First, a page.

Vase with bull protome, first quarter of 2nd millenium, now in the collections of the Museum of Anatolian Civilizations, courtesy of Wikimedia Commons contributor Homonihilis.



Ceremonial vessels in the shape of a team of sacred bulls made of baked clay, called Hurri (Day) and Seri (Night), Hittite Old Kingdom, 16th century BCE, Museum of Anatolian Civilizations, Ankara, Turkey, image courtesy of Wikimedia Commons contributor Georges Jansoone.

Depiction of the myth of the Sky God (in human form) killing the dragon Illuyankas, Neo-Hittites, 850-800 BCE, from the Lions Gate at Malitiya, now in the collections of the Museum of Anatolian Civilizations, Ankara, Turkey, image courtesy of Wikimedia Commons contributor Georges Jansoone.


 

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Thursday, July 15, 2021

Were women dominant in Minoan society?

 Art historian Christopher L. C. E. Witcombe points out there is plenty of archaeological evidence to indicate that women occupied an important if not dominant position within the practice of Minoan religion and possibly the entire society as well. In scenes of ritual worship, women appear to dominate the proceedings and far outnumber male priests and attendants.

"Moreover men are rarely seen in commanding positions, despite attempts to identify them in such positions," Witcombe says. "Even the lifesize male figure in the reconstructed frescoed stucco relief at Knossos which Evans identified as the "Priest-King" is now believed to be made up of fragments of several different figures. The only thing that seems relatively certain is that one or more of the figures was male."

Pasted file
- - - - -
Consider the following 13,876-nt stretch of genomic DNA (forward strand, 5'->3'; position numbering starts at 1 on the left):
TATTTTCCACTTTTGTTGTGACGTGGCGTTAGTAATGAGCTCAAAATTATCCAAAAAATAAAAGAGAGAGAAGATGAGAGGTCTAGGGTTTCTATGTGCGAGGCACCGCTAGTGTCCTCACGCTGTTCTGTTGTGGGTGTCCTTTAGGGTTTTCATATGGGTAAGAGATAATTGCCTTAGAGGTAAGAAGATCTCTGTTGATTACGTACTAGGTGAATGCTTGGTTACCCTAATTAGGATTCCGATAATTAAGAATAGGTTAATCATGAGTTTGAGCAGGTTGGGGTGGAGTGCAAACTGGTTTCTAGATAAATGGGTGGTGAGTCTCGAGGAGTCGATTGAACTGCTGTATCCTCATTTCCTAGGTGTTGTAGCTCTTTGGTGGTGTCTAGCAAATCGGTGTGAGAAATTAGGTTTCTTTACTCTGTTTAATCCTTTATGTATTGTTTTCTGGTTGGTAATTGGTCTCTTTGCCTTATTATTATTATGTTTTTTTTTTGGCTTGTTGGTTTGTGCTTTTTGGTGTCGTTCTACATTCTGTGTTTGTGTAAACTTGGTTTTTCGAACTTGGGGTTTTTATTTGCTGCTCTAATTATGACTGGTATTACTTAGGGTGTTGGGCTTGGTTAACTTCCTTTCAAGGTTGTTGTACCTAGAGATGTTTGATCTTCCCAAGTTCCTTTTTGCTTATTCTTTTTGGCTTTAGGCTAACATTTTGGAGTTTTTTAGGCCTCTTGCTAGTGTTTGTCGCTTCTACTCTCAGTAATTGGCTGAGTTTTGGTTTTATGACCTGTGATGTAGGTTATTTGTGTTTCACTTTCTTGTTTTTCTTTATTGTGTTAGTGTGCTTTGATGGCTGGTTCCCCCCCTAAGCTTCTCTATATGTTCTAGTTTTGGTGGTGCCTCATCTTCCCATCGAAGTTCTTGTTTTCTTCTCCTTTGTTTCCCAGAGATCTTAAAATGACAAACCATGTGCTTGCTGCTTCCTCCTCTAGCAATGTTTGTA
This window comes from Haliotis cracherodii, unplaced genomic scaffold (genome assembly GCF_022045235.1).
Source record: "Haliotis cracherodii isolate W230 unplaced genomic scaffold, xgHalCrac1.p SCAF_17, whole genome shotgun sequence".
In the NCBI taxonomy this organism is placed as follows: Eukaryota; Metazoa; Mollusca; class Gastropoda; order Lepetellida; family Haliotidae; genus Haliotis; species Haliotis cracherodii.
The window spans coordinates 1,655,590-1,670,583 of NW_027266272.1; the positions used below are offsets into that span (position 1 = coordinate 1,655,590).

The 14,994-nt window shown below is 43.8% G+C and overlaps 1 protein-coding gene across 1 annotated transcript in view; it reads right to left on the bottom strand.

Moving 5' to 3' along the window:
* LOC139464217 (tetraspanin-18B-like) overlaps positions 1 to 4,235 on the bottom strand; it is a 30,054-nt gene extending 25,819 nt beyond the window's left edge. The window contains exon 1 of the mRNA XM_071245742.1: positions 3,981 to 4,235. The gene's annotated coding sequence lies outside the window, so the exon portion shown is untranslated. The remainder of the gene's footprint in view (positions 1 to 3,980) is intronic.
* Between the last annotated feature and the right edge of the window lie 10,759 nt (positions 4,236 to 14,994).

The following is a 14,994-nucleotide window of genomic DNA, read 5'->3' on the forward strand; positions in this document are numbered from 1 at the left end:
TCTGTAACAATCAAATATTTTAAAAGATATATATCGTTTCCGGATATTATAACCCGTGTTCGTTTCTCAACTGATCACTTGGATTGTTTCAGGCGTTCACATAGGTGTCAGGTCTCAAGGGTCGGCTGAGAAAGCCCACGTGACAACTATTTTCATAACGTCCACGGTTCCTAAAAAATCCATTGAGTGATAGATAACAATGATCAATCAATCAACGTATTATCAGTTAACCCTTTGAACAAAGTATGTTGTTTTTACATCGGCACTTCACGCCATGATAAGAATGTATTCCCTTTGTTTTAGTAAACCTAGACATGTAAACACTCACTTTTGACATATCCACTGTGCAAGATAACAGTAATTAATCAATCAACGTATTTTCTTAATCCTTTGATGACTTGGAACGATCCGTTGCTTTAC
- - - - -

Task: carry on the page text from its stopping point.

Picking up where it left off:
He also observes that typical evidence of a male-dominated society in the second millennium including walled citadels, fortifications, temples to gods, large public sculpture and boastful inscriptions are essentially absent.

When Sir Arthur Evans found fragments of faïence figurines, one which he dubbed the "snake goddess," in 1903, he asserted it was clear from the evidence that the Minoan religion was based on a dominant goddess of fertility just as described by James Frazer in his text "The Golden Bough" that had been published in 1890.

"Part of the attraction of the figurines is that they can be interpreted as embodying many of the perceived, and admired, characteristics of the Minoans: their elegant, fashionable costumes, their physical gracefulness, their sensitive yet forthright personalities, their sophisticated tastes and love of luxury, their refined manners and worldly ways, their seemingly high intelligence combined with an endearing forthright innocence, and their apparent love of beauty, nature, and peace," says Witcombe.

What I was surprised to learn is that the figurine widely known as the "Snake Goddess" was categorized by Evans as just a votary. The figurine he called the "Snake Goddess" wore a tall hat and stood with her arms extended out and down with palms up. She grasps the head of a snake in her right hand and it winds up the upturned flat underside of her forearm  over her right shoulder, down one side of her back, over her buttocks, up the other side, over her left shoulder, and down her right arm.  A second snake is looped over her right ear and winds down over her right shoulder following the curve of her exposed breast continues down below her waist, then loops back up the left side of her torso, up in front of her left ear, and up her tall hat to the apex. A third snake entwines her waist. Only her torso, right arm, head, and her hat (except for a portion at the top) were found.